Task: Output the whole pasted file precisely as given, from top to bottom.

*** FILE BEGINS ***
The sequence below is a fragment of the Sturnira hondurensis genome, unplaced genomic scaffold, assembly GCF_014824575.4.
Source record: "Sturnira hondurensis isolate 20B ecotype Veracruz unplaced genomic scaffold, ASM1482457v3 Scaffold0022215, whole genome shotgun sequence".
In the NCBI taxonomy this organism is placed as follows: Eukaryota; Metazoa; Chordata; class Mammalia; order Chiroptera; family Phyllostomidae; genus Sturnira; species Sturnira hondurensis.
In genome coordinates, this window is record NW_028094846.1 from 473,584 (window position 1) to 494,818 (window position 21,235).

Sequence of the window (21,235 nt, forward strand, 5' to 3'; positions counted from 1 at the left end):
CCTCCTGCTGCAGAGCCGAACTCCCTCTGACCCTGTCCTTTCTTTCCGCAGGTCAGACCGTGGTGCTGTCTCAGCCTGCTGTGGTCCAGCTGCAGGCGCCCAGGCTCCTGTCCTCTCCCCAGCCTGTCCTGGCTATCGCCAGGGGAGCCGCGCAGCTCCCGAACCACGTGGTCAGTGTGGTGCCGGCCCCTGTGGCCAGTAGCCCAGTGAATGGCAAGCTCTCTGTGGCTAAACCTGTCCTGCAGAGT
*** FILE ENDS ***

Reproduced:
The sequence below is a fragment of the Sturnira hondurensis genome, unplaced genomic scaffold, assembly GCF_014824575.4.
Source record: "Sturnira hondurensis isolate 20B ecotype Veracruz unplaced genomic scaffold, ASM1482457v3 Scaffold0022215, whole genome shotgun sequence".
In the NCBI taxonomy this organism is placed as follows: Eukaryota; Metazoa; Chordata; class Mammalia; order Chiroptera; family Phyllostomidae; genus Sturnira; species Sturnira hondurensis.
In genome coordinates, this window is record NW_028094846.1 from 473,584 (window position 1) to 494,818 (window position 21,235).

Sequence of the window (21,235 nt, forward strand, 5' to 3'; positions counted from 1 at the left end):
CCTCCTGCTGCAGAGCCGAACTCCCTCTGACCCTGTCCTTTCTTTCCGCAGGTCAGACCGTGGTGCTGTCTCAGCCTGCTGTGGTCCAGCTGCAGGCGCCCAGGCTCCTGTCCTCTCCCCAGCCTGTCCTGGCTATCGCCAGGGGAGCCGCGCAGCTCCCGAACCACGTGGTCAGTGTGGTGCCGGCCCCTGTGGCCAGTAGCCCAGTGAATGGCAAGCTCTCTGTGGCTAAACCTGTCCTGCAGAGT